NTSB investigators either traveled in support of this investigation or conducted a significant amount of investigative work without any travel, and used data obtained from various sources to prepare this aircraft accident report.
The Diamond flight instructor and student pilot were in the traffic pattern at the non-towered airport practicing landings. The Beech pilot entered the traffic pattern on an extended left downwind leg with the intention of landing. Pilots of other airplanes in the pattern reported that the Diamond instructor was making standard traffic pattern callouts on the common traffic advisory frequency (CTAF); however, the Beech pilot was not transmitting on the CTAF. Witness observations, radar data, GPS data, and examination of the wreckage of the two airplanes revealed that, while both airplanes were on final approach for landing, the Beech overtook the Diamond from above and behind. The landing gear of the Beech struck the horizontal stabilizer and elevator of the Diamond, and then both airplanes abruptly descended into the terrain short of the runway. The Beech came to rest inverted and on top of the Diamond. An examination of wreckage of both airplanes did not reveal evidence of any preaccident anomalies or malfunctions.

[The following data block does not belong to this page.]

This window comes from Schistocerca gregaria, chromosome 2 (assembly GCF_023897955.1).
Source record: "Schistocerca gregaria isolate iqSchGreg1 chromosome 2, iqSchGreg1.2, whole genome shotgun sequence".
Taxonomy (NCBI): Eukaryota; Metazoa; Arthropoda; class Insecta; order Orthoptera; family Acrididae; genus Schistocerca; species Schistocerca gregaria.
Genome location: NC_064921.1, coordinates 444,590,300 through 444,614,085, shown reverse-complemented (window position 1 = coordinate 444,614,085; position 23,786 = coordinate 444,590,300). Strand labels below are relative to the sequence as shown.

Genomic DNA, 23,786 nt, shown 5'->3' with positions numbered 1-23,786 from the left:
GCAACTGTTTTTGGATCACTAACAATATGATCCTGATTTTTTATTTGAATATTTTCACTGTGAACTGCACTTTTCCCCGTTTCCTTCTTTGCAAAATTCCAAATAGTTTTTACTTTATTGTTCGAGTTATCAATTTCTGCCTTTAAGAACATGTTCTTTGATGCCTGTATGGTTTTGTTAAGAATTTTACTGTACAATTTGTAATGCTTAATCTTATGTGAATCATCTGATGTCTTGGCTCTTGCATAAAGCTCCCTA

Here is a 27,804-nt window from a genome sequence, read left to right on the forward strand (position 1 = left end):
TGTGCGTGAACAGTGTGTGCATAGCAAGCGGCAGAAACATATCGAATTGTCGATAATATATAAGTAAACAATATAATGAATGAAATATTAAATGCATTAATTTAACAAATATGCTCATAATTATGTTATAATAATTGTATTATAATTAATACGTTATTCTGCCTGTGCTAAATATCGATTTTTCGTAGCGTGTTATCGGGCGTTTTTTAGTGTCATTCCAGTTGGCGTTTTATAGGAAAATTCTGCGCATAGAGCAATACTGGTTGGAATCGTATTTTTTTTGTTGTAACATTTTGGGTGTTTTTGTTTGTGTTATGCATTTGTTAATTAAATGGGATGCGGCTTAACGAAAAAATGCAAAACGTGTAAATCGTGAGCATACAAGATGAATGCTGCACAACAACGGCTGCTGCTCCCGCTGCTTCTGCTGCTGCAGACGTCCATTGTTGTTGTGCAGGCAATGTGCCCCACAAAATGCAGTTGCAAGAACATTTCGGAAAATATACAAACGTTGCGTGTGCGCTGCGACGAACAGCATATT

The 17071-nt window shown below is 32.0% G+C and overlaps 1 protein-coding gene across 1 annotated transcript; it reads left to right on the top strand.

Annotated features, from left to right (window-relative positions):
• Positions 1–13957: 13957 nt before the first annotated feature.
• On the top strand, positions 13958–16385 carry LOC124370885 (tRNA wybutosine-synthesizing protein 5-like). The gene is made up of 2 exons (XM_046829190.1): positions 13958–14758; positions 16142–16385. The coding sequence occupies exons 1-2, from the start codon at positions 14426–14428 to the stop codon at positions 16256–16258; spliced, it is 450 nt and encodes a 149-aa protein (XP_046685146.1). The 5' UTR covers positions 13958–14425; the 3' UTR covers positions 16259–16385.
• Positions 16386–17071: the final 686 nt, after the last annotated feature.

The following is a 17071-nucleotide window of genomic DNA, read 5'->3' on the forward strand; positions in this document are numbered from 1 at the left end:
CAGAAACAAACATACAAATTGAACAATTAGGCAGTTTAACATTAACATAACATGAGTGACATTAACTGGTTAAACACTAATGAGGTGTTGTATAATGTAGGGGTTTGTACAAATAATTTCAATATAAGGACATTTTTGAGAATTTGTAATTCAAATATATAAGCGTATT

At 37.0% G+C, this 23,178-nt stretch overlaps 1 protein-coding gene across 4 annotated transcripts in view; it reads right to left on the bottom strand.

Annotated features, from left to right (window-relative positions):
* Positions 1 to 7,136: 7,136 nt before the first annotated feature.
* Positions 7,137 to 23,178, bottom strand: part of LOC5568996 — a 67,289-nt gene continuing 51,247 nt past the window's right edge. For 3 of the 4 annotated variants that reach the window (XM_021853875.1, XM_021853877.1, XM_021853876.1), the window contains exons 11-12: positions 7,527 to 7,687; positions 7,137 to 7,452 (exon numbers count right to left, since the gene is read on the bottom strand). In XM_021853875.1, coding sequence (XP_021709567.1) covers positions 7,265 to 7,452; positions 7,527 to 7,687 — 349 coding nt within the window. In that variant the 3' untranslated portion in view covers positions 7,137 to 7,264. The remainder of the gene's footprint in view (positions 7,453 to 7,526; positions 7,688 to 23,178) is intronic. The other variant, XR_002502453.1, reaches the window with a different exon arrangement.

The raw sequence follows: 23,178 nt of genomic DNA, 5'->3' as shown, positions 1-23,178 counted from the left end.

Testing of the Beech's VHF communications radio revealed that it was set to an old CTAF frequency for the airport that had been changed about 5 years before the accident. A local airport frequency card dated 7 years before the accident that was found in the Beech's cockpit listed the old CTAF frequency that was set in the Beech's radio. Another pilot at a different airport heard the Beech pilot making pattern calls on the incorrect frequency about the time of the accident.